I discovered a Universal City Studios newsreel in the public domain, covering the Hindenburg disaster of 1937. For the Airship album trailer, I used video from the first half of the newsreel, showing the airship in flight, as the newscaster sets the scene for the accident. In the second half, the Hindenburg’s final moments are described in dramatic language, with footage to match. It is a moving film, telling the story of the world’s most famous airship disaster.
Accompanying the imagery is an excerpt from the album title track, a seven-minute instrumental piece describing an airship appearing on the horizon, sweeping overhead, and sailing into the distance. The music is slow and dignified, making for a somewhat dramatic trailer. But, I think it is appropriate. To me, airships are the most breathtaking things ever to grace the skies; the album is my attempt at conveying the awe they inspire. I hope I have succeeded.
This time, I have focused on the mooring mast. A mooring mast is a docking point for an airship. It is, essentially, an enormous tower fitted with a mechanism at its top to which the airship bow is fixed by a mooring line. I recently saw footage of this process and it reminded me of a kiss: shall we say, a finely judged procedure.
Airships and their battles
Winds and rain can cause an airship to lose altitude, especially in freezing conditions where ice forms on the hull. The airship is weighed down, making manoeuvering difficult or impossible, resulting in disaster. The poem describes the mooring mast as the lover of such an ill-fated airship. Like Silently You Sail and Sheltering Airships, it is short and sweet, but I hope it captures this fanciful romance:
The lonely tower waits in vain
In an icy field,
Unaware of what befell
The airship in the wind.
Earlier that fateful day,
Softly in the mist,
One last time the zeppelin
He had gently kissed.
When I submitted Airship to online music distributors, I had to choose a genre for the album. From the official options, it came down to either “Electronic” or “Rock”. I selected “Electronic”, the closest generic match, but my music actually falls somewhere in between. It falls under Post-rock, a genre that is somewhat difficult to define.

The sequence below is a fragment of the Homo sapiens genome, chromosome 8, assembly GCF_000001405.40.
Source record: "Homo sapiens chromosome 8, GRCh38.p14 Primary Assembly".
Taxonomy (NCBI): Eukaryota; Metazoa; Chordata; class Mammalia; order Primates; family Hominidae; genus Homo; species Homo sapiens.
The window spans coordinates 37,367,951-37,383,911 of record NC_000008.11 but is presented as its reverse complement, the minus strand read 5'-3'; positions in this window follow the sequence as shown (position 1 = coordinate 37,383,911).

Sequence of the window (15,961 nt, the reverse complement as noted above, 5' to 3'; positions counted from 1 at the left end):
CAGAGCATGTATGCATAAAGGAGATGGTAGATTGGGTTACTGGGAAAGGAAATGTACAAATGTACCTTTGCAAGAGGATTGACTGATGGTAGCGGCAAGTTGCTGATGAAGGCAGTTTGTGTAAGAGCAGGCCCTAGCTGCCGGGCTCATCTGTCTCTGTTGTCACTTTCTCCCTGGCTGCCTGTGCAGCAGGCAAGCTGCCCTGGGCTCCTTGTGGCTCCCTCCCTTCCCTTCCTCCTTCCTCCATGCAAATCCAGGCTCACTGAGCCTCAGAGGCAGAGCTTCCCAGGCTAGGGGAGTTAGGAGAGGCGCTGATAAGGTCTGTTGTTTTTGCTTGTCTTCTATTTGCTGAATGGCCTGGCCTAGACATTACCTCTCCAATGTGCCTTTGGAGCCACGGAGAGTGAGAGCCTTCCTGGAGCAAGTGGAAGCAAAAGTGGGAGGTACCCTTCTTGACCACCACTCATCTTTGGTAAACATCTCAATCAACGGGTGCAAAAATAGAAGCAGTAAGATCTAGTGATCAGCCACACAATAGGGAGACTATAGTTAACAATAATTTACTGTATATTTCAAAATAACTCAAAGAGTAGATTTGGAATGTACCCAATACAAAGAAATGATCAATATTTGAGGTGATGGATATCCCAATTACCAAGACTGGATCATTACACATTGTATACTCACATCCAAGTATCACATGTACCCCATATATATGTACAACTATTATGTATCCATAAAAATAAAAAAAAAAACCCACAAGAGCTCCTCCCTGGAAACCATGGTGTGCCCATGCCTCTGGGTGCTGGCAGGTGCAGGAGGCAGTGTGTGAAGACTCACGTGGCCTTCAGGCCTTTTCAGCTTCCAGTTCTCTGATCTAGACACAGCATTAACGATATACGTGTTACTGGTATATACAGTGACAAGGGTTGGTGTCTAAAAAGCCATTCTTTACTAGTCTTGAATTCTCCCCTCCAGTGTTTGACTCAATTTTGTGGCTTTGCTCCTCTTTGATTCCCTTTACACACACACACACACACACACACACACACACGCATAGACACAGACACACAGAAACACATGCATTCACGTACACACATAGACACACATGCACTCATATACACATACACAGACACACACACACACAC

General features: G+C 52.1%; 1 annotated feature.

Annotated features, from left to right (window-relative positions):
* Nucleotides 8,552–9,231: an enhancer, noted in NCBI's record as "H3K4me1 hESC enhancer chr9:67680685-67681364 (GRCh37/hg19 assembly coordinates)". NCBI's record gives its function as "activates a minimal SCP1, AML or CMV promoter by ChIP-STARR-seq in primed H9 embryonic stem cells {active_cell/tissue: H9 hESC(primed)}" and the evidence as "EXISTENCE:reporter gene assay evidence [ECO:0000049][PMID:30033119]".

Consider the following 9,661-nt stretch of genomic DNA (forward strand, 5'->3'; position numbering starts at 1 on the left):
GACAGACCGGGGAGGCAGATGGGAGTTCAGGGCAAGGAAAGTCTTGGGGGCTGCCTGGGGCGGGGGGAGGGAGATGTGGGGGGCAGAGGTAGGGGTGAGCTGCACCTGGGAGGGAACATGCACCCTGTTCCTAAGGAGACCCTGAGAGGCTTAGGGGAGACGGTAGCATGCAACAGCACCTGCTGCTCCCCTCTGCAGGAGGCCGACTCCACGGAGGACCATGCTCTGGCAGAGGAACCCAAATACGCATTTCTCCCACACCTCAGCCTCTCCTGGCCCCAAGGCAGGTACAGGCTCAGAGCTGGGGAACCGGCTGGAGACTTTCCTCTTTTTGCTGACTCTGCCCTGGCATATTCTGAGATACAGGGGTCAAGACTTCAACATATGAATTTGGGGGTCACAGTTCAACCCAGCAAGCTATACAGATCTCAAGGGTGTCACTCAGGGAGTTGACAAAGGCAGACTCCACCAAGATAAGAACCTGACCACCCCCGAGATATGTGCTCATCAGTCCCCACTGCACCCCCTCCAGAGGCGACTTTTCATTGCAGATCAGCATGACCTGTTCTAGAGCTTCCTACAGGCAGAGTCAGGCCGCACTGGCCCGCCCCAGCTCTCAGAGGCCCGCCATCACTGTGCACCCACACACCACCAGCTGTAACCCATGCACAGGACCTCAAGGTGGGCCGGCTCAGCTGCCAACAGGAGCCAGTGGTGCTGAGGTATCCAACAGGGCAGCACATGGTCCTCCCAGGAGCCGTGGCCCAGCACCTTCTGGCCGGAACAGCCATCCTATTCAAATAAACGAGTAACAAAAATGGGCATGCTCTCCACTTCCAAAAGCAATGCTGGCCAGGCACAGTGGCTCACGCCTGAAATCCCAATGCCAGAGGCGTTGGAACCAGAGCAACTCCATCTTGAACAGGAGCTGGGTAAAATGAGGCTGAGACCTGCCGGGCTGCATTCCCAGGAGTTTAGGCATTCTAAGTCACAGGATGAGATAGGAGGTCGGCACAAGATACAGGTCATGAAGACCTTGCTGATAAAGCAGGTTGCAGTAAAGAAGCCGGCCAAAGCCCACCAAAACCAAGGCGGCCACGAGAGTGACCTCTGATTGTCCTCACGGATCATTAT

The problem with “post-rock”
Its exclusion from the available options is, perhaps, not all that surprising because as a descriptor of a creative category, it tells you almost nothing about an artist’s sound. It includes so vast a range of musical styles that it is rendered just about meaningless. For purposes of classification, this is a nightmare, but for all others—particularly the creation and discovery of music—it is positively heaven sent. I could, for example, describe my work as “experimental post-minimalist ambient electronic progressive rock” (or something equally absurd and pretentious), but how practical is that melange of identifiers to me, or a listener who hopes to discover it? “Post-rock” is a neat, necessary and welcome contraction. Whilst in its “strictest” sense it is essentially non-traditional rock music made with rock instruments, that definition only considers bands such as Mogwai, Godspeed You! Black Emperor, Explosions in the Sky and This Will Destroy You, whose music epitomises post-rock in its “purest” form. But over time, through a kind of osmosis, the term has come to encapsulate a host of sub-genres, making up a particular body of experimental music. Today, it includes ambient bands like Hammock, experimental projects like Jónsi & Alex, shoegaze bands like Jeniferever and even dream pop groups like Kyte.
In praise of post-rock
Post-rock is therefore almost a necessarily nebulous term. In his Treblezine article “10 Essential Post-Rock Albums“, Jeff Terich describes post-rock as follows: “It’s a genre in which texture, tone and atmosphere has a more prominent role than hooks or verses and choruses. Its song structure can vary widely, or in some cases be nonexistent. There is both more improvisation and more complex editing techniques. Sometimes it’s all instrumental, and in other cases it’s built on samples or spoken word passages. The rules are pretty pliable, as long as it’s not really a straightforward rock song.” You can tell by his description that there are hardly any rules; and post-rock artists break whatever rules there are in every conceivable direction, rewriting them in their own image. This creates a treasure trove of musical experimentation, a genre that introduces music lover and maker alike to a plethora of ingenuity. It delivers everything from the clean, natural compositions of Balmorhea, to the texture-laden, synth-driven depths of Belong; it embraces the vast, rock-instrumented symphonies of Mono and the sublime, cinematic soundscapes of Eluvium; but it also celebrates the melancholy strings of Stars of the Lid, to say nothing of the aching lamentations of Sigur Ròs. It is a universe of the new, the interesting and the strange.
A post-rock novice
A newcomer to the field, I tentatively describe my music as “ambient electronic post-rock” because those are key themes I can identify. Within these parameters I can explore and develop rules of my own. The process is challenging, even intimidating, but that is the nature of exploration—and I would like to think that I am here to explore.